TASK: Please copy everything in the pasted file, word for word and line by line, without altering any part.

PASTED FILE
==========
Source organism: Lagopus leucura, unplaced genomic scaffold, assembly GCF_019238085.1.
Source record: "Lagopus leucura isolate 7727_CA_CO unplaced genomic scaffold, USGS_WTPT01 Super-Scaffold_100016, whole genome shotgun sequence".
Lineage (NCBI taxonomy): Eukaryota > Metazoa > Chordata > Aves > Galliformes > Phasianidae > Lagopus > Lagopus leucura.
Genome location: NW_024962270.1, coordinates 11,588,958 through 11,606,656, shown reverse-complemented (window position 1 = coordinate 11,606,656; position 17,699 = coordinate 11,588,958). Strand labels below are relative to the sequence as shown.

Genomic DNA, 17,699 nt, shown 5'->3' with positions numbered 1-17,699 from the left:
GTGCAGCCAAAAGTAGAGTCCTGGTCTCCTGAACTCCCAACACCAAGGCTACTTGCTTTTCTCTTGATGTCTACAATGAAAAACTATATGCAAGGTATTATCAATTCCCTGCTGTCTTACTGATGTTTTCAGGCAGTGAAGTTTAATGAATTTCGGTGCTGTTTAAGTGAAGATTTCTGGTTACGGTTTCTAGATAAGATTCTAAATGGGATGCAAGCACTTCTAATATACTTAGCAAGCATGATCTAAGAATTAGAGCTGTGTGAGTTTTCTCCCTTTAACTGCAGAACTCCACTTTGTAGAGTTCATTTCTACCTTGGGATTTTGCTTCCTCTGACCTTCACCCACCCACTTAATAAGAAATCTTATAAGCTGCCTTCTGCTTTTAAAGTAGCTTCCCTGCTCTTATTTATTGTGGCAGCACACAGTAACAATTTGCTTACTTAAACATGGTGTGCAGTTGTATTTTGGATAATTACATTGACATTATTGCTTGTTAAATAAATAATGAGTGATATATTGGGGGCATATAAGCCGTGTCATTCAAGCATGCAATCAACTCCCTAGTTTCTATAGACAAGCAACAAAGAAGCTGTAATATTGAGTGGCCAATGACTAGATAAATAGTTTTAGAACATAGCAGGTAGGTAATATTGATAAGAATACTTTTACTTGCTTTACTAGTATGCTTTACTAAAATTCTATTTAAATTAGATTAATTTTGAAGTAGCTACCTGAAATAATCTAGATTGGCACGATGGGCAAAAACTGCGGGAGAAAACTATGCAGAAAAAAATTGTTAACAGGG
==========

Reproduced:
Source organism: Lagopus leucura, unplaced genomic scaffold, assembly GCF_019238085.1.
Source record: "Lagopus leucura isolate 7727_CA_CO unplaced genomic scaffold, USGS_WTPT01 Super-Scaffold_100016, whole genome shotgun sequence".
Lineage (NCBI taxonomy): Eukaryota > Metazoa > Chordata > Aves > Galliformes > Phasianidae > Lagopus > Lagopus leucura.
Genome location: NW_024962270.1, coordinates 11,588,958 through 11,606,656, shown reverse-complemented (window position 1 = coordinate 11,606,656; position 17,699 = coordinate 11,588,958). Strand labels below are relative to the sequence as shown.

Genomic DNA, 17,699 nt, shown 5'->3' with positions numbered 1-17,699 from the left:
GTGCAGCCAAAAGTAGAGTCCTGGTCTCCTGAACTCCCAACACCAAGGCTACTTGCTTTTCTCTTGATGTCTACAATGAAAAACTATATGCAAGGTATTATCAATTCCCTGCTGTCTTACTGATGTTTTCAGGCAGTGAAGTTTAATGAATTTCGGTGCTGTTTAAGTGAAGATTTCTGGTTACGGTTTCTAGATAAGATTCTAAATGGGATGCAAGCACTTCTAATATACTTAGCAAGCATGATCTAAGAATTAGAGCTGTGTGAGTTTTCTCCCTTTAACTGCAGAACTCCACTTTGTAGAGTTCATTTCTACCTTGGGATTTTGCTTCCTCTGACCTTCACCCACCCACTTAATAAGAAATCTTATAAGCTGCCTTCTGCTTTTAAAGTAGCTTCCCTGCTCTTATTTATTGTGGCAGCACACAGTAACAATTTGCTTACTTAAACATGGTGTGCAGTTGTATTTTGGATAATTACATTGACATTATTGCTTGTTAAATAAATAATGAGTGATATATTGGGGGCATATAAGCCGTGTCATTCAAGCATGCAATCAACTCCCTAGTTTCTATAGACAAGCAACAAAGAAGCTGTAATATTGAGTGGCCAATGACTAGATAAATAGTTTTAGAACATAGCAGGTAGGTAATATTGATAAGAATACTTTTACTTGCTTTACTAGTATGCTTTACTAAAATTCTATTTAAATTAGATTAATTTTGAAGTAGCTACCTGAAATAATCTAGATTGGCACGATGGGCAAAAACTGCGGGAGAAAACTATGCAGAAAAAAATTGTTAACAGGG